- The Washington Times - Thursday, November 27, 2003

SEOUL — In September last year, the South Korean army’s Tiger Division held an honor-guard ceremony for Sgt. Kim, officially discharging him after having listed him as killed in action for a half-century.

“I couldn’t tell whether it was a dream or not,” said Mr. Kim, 75, a slight, wrinkled man with a shy smile.

For Mr. Kim, it was a long journey home. When he escaped North Korea in 2001 after five decades of captivity, he was one of the last Korean War prisoners to return home from the communist North.

Seoul thinks at least 400 prisoners of war from the South might still be alive in the North. Their fate, like the war that ended in an armistice signed 50 years ago this July, is unresolved.

As for American servicemen who may still be in North Korea, the U.S. government has never asserted publicly that there are any, although a Pentagon analyst wrote in an internal report in 1996 that 10 to 15 “possible POWs” probably were in communist captivity.

Mr. Kim’s unit was guarding South Korea’s westernmost front line June 25, 1950, when communist invaders poured over the 38th parallel. Mr. Kim found himself “on my own, tumbling down the hills.”

By mid-October, he was among 700 POWs in an old colonial Japanese military camp at Hoeryong, a coal-mining town on North Korea’s northeastern tip.

“We only had one sheet of cloth we had on when we were caught. We fought over the few rice-straw mats thrown in,” Mr. Kim said. “We starved and were so weak we had to crawl or take one step at a time leaning against the wall to go to the restroom.”

Four months later, the POWs were moved to another camp. Mr. Kim was so frail that guards left him for dead with a heap of bodies. Farmers nursed him back to life.

After the 1953 cease-fire, 8,341 South Korean POWs and 3,748 U.S. soldiers were traded for 83,000 North Koreans and Chinese.

But North Korea refused to return thousands of other South Korean prisoners, calling them “liberated soldiers” who wanted to stay in the North. Mr. Kim thought that to ask to go home could invite punishment.

And so, he said, “I spent my next 50 years toiling at a brick kiln.”

Mr. Kim and his North Korean wife talked to a reporter on the condition that only their last names be published and the name of their town not be mentioned, fearing for the seven children they had left in the North.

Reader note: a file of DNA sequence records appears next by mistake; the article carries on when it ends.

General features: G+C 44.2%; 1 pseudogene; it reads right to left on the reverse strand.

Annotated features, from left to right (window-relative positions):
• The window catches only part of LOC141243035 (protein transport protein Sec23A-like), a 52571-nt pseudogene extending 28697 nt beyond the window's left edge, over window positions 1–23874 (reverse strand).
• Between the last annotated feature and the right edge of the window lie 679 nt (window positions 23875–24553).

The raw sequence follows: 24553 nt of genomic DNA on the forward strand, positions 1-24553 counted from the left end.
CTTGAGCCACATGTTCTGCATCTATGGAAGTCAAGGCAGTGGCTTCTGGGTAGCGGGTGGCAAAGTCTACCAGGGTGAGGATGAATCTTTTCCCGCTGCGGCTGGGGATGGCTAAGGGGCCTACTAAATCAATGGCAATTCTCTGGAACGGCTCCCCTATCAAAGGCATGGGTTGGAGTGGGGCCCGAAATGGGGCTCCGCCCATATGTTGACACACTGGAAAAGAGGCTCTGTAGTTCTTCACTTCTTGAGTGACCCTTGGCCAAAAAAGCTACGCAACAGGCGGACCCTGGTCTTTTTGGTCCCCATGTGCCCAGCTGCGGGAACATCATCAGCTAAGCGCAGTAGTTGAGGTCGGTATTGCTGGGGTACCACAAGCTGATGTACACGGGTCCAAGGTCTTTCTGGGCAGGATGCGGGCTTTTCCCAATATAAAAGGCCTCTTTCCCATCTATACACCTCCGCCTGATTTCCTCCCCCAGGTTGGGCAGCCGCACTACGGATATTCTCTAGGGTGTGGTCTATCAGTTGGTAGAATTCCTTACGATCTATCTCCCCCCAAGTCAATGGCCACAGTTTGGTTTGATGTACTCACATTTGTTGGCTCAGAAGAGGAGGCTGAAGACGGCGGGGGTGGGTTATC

When famine struck in the mid-1990s, thousands fled, including 40 POWs.

In 1995-96, 20 to 30 people died of hunger daily in Mr. Kim’s neighborhood of 20,000, and society appeared to be breaking down. Several people were publicly executed for slaughtering orphaned children for their flesh.

“A man found human carcasses hanging from the ceiling of a neighbor’s second-floor apartment,” Mr. Kim said.

Things improved around 1997 when authorities allowed farmers to cultivate their own small patches instead of relying on the collective-farm system.

In March 2001, a man came to Mr. Kim and said: “You are from the South, and I know a way to get you there.”

So-called brokers smuggle people out of North Korea, bribing border guards and getting help from human rights activists and sometimes from South Korean government intelligence agents, according to defectors. Seoul doesn’t acknowledge a role.

Mr. Kim’s brother in Seoul financed his escape. Mr. Kim received nearly $300,000 from the South Korean government in back pay and pension, and spent about $42,000 to bring his wife out of North Korea in December.

Mr. Kim and his wife want to bring an unmarried daughter to South Korea. They wish their other children could join them, but realize they have families of their own.

“My heart pounds when I think about my children and grandchildren in the North,” Mrs. Kim said.

“I can’t sleep very well,” her husband said.

After a half-century, he is still, in a sense, a prisoner of the Korean War.


Copyright © 2018 The Washington Times, LLC. Click here for reprint permission.

The Washington Times Comment Policy

The Washington Times welcomes your comments on Spot.im, our third-party provider. Please read our Comment Policy before commenting.

 

Click to Read More and View Comments

Click to Hide